Victoria Coop Fisheries adapting to Asian market crab preferences
Never judge a book by its cover goes the saying. The same can be said for Nova Scotia crab.
Victoria Coop Fisheries (VCF) has been exporting crab direct to China for the past two years.
Manager of International Sales and Logistics Lan Zheng has been a big part of the Coop’s direct sales success. Part of her job involves educating Asian customers about Canada’s relatively “ugly” crustacean. Zheng was part of a four-woman panel during the March 13 Export NOW Conference in Membertou that discussed exporting successes, challenges and opportunities.
“It’s a cosmetic preference. It’s different. People in China, they love beautiful stuff. When they first see our crab, it’s not pretty on the outside. They are used to the crab from Russia which is red. Other than that, the meat is the same. It tastes the same,” said Zheng.
Zheng also said there is more meat inside the crab harvested by VCF, and unlike Russian crab, is Marine Stewardship Council (MSC) certified.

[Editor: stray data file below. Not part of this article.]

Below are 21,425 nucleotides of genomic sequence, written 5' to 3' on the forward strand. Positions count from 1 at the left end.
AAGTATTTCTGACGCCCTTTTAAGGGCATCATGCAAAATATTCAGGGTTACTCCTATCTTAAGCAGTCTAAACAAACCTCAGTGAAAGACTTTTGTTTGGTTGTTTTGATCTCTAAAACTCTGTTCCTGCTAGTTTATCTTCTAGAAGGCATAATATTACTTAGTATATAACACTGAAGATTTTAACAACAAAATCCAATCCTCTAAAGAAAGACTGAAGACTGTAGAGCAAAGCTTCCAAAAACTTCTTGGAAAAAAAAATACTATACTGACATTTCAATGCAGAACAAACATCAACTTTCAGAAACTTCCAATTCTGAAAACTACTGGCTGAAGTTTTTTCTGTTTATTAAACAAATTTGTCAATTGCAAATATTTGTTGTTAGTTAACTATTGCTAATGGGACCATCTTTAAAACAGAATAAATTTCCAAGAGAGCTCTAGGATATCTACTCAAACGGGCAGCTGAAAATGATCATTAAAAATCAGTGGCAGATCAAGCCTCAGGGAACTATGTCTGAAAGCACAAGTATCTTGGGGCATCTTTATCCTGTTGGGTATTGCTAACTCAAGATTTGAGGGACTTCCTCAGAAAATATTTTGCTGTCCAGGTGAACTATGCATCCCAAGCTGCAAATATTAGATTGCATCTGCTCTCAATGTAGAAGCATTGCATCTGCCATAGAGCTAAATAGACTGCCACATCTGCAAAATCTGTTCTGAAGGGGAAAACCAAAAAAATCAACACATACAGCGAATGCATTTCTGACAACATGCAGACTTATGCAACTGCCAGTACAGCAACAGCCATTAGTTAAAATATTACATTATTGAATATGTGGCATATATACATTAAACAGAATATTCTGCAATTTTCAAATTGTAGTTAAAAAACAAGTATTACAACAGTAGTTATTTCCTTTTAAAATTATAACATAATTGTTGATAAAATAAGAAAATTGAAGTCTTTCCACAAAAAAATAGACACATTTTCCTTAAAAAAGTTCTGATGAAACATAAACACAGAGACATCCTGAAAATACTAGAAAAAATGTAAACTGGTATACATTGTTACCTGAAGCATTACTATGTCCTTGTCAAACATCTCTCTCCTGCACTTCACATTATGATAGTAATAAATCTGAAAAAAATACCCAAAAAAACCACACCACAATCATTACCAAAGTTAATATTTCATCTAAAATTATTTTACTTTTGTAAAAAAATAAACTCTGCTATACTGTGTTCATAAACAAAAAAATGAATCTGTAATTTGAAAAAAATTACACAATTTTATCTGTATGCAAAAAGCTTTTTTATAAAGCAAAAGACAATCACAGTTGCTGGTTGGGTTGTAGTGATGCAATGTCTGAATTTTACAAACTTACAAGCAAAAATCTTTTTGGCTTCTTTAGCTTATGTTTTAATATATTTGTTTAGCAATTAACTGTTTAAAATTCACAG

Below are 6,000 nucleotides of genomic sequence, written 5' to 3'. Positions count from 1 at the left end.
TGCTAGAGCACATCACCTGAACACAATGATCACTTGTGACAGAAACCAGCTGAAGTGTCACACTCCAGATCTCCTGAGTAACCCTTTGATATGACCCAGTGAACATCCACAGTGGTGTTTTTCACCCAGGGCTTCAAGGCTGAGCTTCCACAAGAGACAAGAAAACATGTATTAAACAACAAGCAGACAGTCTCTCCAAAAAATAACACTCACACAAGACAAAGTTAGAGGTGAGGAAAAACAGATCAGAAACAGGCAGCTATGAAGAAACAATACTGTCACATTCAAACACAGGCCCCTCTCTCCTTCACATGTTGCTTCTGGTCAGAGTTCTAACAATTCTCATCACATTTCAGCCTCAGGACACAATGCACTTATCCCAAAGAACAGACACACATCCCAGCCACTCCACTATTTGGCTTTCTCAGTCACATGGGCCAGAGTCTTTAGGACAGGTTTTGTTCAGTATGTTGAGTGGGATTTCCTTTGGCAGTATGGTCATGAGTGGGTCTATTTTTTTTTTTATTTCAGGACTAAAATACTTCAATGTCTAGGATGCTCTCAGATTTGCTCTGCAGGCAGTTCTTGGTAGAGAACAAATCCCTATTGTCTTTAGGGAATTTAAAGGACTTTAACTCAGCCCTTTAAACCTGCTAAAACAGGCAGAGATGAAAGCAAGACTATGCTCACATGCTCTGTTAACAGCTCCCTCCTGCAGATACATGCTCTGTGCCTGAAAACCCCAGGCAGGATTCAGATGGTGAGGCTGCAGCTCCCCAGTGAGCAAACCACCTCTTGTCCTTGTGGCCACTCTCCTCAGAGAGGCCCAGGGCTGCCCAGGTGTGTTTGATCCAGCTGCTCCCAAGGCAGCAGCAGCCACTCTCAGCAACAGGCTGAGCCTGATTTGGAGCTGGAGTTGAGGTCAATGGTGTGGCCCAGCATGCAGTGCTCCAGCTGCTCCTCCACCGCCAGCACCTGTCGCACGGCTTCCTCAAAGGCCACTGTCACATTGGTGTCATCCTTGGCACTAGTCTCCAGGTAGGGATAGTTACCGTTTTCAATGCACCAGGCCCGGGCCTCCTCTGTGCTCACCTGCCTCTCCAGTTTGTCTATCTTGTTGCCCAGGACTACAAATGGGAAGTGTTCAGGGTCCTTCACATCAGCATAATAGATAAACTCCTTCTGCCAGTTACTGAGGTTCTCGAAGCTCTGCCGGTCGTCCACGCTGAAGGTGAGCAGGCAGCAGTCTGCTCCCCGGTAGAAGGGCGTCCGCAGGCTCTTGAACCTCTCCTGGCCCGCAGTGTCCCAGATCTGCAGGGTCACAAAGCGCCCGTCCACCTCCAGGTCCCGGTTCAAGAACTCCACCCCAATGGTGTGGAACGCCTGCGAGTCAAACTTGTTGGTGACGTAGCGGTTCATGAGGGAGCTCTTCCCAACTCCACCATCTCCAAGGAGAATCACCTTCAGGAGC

At the last Hong Kong Seafood Show, Zheng devised a re-processing plan with Chinese customers to commence this summer. VCF will ship cooked crab in the shell to China where the meat will be removed and processed into value-added products, removing the unappealing shell from the equation. Much of the value-added crab will be sold in the Japanese market.
Nova Scotian crab isn’t the only crab judged on appearance. Alaska Seafood Marketing Institute has launched an awareness campaign, aptly named “Get Ugly” to educate consumers about what really counts – the flavour and fullness of what’s inside.